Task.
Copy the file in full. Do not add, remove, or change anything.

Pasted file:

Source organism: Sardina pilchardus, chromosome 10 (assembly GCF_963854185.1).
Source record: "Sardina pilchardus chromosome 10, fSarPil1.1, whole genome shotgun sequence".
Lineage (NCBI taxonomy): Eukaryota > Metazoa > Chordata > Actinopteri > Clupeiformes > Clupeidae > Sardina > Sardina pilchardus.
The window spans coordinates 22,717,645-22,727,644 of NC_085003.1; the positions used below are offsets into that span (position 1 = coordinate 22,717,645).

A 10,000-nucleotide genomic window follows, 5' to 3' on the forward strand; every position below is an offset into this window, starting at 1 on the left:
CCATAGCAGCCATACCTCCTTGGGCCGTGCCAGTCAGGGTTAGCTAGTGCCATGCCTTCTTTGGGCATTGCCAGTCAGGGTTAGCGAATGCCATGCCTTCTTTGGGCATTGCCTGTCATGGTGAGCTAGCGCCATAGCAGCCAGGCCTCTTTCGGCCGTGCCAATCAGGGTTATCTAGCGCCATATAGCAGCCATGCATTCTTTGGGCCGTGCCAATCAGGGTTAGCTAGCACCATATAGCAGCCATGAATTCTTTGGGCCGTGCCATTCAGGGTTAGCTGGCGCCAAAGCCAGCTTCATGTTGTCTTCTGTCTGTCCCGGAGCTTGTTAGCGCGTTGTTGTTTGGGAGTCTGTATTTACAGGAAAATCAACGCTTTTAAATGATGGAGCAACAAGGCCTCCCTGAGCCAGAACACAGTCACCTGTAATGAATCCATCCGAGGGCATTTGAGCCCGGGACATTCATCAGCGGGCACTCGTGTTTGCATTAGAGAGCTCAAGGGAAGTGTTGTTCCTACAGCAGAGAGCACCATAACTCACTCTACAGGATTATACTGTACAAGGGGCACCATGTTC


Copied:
Source organism: Sardina pilchardus, chromosome 10 (assembly GCF_963854185.1).
Source record: "Sardina pilchardus chromosome 10, fSarPil1.1, whole genome shotgun sequence".
Lineage (NCBI taxonomy): Eukaryota > Metazoa > Chordata > Actinopteri > Clupeiformes > Clupeidae > Sardina > Sardina pilchardus.
The window spans coordinates 22,717,645-22,727,644 of NC_085003.1; the positions used below are offsets into that span (position 1 = coordinate 22,717,645).

A 10,000-nucleotide genomic window follows, 5' to 3' on the forward strand; every position below is an offset into this window, starting at 1 on the left:
CCATAGCAGCCATACCTCCTTGGGCCGTGCCAGTCAGGGTTAGCTAGTGCCATGCCTTCTTTGGGCATTGCCAGTCAGGGTTAGCGAATGCCATGCCTTCTTTGGGCATTGCCTGTCATGGTGAGCTAGCGCCATAGCAGCCAGGCCTCTTTCGGCCGTGCCAATCAGGGTTATCTAGCGCCATATAGCAGCCATGCATTCTTTGGGCCGTGCCAATCAGGGTTAGCTAGCACCATATAGCAGCCATGAATTCTTTGGGCCGTGCCATTCAGGGTTAGCTGGCGCCAAAGCCAGCTTCATGTTGTCTTCTGTCTGTCCCGGAGCTTGTTAGCGCGTTGTTGTTTGGGAGTCTGTATTTACAGGAAAATCAACGCTTTTAAATGATGGAGCAACAAGGCCTCCCTGAGCCAGAACACAGTCACCTGTAATGAATCCATCCGAGGGCATTTGAGCCCGGGACATTCATCAGCGGGCACTCGTGTTTGCATTAGAGAGCTCAAGGGAAGTGTTGTTCCTACAGCAGAGAGCACCATAACTCACTCTACAGGATTATACTGTACAAGGGGCACCATGTTC